From L – R: Mihir Sharma, Columnist, Bloomberg View; Pavan Duggal, Founder & Chairman of International Commission on Cyber Security Law; Rema Rajeshwari, District Police Chief, Jogulamba, Gadwal District, Telangana; Govindraj Ethiraj, Founder, BOOM and IndiaSpend.
Ananta Centre organized a discussion on “Fake News. Know it. Fight it.” on the 16th of August 2018, at New Delhi. The pattern of Fake News leading to mob violence has woven itself into the social fabric of the country, making this an important discussion to have.
Govindraj Ethiraj, Founder of BOOM and IndiaSpend, moderated the session. Other participants included Rema Rajeshwari, District Police Chief of Jogulamba, Gadwal District, Telangana; Mihir Sharma, Columnist Bloomberg View and, Pavan Duggal, Founder & Chairman of International Commission on Cyber Security Law.
The discussion threw up data points that put the conversation in a different perspective. India boasts over 220 million users on WhatsApp. Widespread usage along with a high degree of digital illiteracy and rumours that are contextualized in the local dialects makes the problem of fake news a multi-faceted one. WhatsApp is a crucial factor not only because of its reach but also because of its “end to end encryption” feature. This makes traceability of a rumour close to impossible and dilutes the purpose of beginning any investigation altogether.
There is enough evidence to show policing does not always work. China with its digital regulation policies and laws has not been able to prevent all forms of Fake News and is currently facing multiple financial scams.
While China stands on one end of the legal spectrum of the digital space, India stands on the other. The former has barricaded its digital grid and the latter has a severe deficiency of cyber space laws. Currently, the Indian digital legislation falls mostly under the Information Technology Act, which was last amended in 2008 and therefore does not even mention Fake News.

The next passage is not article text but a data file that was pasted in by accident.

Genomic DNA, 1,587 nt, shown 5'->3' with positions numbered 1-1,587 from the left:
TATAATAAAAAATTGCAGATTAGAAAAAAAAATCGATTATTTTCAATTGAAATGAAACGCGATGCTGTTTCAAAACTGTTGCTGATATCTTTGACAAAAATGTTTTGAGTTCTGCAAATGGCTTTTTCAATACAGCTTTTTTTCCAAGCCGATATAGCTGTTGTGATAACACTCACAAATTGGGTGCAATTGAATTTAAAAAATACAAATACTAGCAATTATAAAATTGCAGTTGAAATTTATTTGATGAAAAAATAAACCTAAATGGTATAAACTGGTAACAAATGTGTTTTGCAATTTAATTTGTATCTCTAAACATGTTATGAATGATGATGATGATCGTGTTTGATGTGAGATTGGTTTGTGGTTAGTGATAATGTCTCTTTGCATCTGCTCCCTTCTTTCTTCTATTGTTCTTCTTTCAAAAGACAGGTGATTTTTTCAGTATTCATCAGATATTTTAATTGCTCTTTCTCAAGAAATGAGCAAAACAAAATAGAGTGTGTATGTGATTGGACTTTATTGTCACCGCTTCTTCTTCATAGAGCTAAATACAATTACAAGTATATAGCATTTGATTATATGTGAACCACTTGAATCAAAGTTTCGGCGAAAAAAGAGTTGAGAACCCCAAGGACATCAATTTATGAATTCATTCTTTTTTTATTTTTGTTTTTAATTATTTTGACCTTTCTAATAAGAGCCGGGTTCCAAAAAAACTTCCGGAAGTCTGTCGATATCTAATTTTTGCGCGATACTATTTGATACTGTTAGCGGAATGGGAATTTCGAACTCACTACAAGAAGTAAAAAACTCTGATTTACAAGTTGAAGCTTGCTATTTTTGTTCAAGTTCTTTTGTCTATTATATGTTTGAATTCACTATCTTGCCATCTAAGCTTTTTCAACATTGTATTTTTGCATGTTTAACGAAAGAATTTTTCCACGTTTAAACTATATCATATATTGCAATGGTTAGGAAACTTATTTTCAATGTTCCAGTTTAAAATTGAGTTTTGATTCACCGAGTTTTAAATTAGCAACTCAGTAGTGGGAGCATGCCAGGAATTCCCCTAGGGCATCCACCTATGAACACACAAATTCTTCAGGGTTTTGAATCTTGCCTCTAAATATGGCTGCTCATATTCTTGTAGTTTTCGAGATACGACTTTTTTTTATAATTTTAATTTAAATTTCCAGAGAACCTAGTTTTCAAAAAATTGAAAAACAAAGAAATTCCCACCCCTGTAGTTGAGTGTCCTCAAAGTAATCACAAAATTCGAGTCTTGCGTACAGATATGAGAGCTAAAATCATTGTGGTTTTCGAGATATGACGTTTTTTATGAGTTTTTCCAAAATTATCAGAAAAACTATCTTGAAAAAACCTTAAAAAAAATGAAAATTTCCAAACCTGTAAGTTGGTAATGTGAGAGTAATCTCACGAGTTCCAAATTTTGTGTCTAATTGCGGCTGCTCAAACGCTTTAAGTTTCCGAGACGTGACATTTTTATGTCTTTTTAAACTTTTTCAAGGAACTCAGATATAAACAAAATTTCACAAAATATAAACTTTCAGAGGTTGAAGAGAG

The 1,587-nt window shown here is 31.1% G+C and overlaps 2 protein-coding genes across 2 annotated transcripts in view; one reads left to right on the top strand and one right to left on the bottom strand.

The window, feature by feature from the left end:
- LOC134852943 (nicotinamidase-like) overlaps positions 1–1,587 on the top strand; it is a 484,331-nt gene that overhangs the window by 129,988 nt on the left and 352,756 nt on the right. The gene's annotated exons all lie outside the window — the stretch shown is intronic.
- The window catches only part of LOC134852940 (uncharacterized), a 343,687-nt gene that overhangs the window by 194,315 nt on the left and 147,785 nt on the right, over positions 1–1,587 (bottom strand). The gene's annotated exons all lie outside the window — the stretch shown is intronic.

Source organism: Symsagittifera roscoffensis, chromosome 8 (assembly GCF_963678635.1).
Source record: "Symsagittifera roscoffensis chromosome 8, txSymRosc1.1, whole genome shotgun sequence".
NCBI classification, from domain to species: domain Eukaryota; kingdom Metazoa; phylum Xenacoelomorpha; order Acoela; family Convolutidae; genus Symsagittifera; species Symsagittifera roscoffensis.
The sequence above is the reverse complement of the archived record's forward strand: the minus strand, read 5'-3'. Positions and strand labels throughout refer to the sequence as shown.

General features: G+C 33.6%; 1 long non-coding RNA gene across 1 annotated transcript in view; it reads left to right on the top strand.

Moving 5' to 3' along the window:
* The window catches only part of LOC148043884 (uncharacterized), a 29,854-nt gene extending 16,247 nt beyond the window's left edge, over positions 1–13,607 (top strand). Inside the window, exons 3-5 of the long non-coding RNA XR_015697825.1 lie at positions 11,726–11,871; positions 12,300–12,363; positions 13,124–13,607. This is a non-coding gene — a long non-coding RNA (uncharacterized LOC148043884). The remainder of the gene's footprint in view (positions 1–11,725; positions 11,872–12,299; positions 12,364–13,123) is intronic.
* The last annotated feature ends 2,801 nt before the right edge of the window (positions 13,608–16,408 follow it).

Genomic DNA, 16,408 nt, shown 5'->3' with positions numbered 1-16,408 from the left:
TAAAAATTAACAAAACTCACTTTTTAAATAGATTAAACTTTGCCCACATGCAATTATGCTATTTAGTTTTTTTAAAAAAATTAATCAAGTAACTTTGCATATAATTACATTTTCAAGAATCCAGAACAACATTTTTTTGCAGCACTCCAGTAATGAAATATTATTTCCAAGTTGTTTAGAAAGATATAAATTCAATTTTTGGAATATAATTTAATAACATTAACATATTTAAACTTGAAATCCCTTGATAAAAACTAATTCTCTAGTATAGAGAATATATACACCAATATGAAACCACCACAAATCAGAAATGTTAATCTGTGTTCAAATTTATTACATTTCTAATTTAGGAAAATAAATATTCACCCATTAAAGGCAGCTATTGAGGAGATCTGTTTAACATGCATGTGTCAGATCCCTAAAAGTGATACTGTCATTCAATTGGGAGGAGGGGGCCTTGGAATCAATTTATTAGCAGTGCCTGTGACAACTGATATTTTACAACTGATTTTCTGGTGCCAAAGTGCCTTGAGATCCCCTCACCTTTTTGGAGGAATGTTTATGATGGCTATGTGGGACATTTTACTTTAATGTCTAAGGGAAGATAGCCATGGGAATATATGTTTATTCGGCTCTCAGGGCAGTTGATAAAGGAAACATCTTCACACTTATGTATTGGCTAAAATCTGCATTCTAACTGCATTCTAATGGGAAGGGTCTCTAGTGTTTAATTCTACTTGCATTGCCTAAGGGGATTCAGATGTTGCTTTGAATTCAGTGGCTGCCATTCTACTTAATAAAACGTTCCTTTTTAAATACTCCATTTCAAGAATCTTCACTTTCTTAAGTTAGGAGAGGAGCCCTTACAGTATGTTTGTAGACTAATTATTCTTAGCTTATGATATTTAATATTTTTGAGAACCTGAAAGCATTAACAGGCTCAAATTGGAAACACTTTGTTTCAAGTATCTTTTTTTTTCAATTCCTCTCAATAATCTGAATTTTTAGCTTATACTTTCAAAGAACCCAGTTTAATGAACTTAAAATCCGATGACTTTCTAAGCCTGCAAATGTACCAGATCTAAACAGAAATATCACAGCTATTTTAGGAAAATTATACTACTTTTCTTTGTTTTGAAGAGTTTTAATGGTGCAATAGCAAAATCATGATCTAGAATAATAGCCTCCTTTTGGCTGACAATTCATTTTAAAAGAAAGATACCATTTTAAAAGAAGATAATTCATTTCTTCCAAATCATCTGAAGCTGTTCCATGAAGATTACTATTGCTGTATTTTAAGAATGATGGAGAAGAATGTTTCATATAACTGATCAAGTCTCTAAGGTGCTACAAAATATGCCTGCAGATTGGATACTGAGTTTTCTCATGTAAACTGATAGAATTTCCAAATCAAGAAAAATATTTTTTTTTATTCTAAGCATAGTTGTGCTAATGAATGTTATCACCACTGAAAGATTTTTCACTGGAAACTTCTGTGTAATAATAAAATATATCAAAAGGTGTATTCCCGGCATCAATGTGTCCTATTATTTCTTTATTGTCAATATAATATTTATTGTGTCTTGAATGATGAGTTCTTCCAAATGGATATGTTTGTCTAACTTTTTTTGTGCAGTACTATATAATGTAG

Until March 2015, the IT Act included Section 66 A, which essentially stated: if one published or sent any piece of information via a computer or any other communication device which was grossly offensive or menacing in character or if one was to send any information known to be false with the purpose of spreading ill-will, hatred or enmity; that would be an offense punishable by 3 years imprisonment or Rs. 5 lakhs. In March 2015, the Supreme Court ruled that certain provisions with Section 66 A were violative of the fundamental right to freedom of speech. Some trace the spread of the Fake News phenomenon in India as an indirect consequence of the eradication of Section 66 A of the IT Act.
The panelists felt that there was need for interventions at the macro level too. We need socio-cultural mechanisms to curb the violent tendencies of a mob. Laws that hold “intermediaries” (such as WhatsApp) to account without compromising the fundamental rights of the citizens are needed.
There is also a need for a bottom-up strategy of instilling trust within communities and building faith between people and the government. Panelist Rema Rajeshwari shared that her department had initiated an educational campaign under her watch. The Police Officers made four songs in local dialects and performed them in cultural shows across villages, educating people about the signs of any information being fake. According to Rema, this proved to be an effective tool as it was both “relatable and elicited trust” in the people most affected by the problem.